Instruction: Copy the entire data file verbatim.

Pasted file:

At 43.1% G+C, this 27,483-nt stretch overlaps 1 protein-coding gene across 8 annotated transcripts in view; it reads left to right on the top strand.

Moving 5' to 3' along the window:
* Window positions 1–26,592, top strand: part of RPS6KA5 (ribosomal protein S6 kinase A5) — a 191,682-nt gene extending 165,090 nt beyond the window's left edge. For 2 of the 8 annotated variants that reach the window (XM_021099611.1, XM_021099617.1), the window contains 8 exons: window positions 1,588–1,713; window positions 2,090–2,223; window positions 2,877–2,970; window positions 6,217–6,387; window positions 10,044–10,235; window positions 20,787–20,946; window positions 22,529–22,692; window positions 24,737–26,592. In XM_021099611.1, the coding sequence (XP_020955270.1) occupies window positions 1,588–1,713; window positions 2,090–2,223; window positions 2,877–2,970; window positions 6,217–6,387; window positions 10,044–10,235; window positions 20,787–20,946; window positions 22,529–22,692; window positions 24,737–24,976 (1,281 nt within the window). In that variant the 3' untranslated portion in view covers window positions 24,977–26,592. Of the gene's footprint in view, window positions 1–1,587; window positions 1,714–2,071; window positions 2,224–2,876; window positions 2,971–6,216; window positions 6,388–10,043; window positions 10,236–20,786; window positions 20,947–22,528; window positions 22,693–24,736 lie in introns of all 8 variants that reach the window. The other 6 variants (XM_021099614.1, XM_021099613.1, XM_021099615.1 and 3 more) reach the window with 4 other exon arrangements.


At 43.1% G+C, this 27,483-nt stretch overlaps 1 protein-coding gene across 8 annotated transcripts in view; it reads left to right on the top strand.

Moving 5' to 3' along the window:
* Window positions 1–26,592, top strand: part of RPS6KA5 (ribosomal protein S6 kinase A5) — a 191,682-nt gene extending 165,090 nt beyond the window's left edge. For 2 of the 8 annotated variants that reach the window (XM_021099611.1, XM_021099617.1), the window contains 8 exons: window positions 1,588–1,713; window positions 2,090–2,223; window positions 2,877–2,970; window positions 6,217–6,387; window positions 10,044–10,235; window positions 20,787–20,946; window positions 22,529–22,692; window positions 24,737–26,592. In XM_021099611.1, the coding sequence (XP_020955270.1) occupies window positions 1,588–1,713; window positions 2,090–2,223; window positions 2,877–2,970; window positions 6,217–6,387; window positions 10,044–10,235; window positions 20,787–20,946; window positions 22,529–22,692; window positions 24,737–24,976 (1,281 nt within the window). In that variant the 3' untranslated portion in view covers window positions 24,977–26,592. Of the gene's footprint in view, window positions 1–1,587; window positions 1,714–2,071; window positions 2,224–2,876; window positions 2,971–6,216; window positions 6,388–10,043; window positions 10,236–20,786; window positions 20,947–22,528; window positions 22,693–24,736 lie in introns of all 8 variants that reach the window. The other 6 variants (XM_021099614.1, XM_021099613.1, XM_021099615.1 and 3 more) reach the window with 4 other exon arrangements.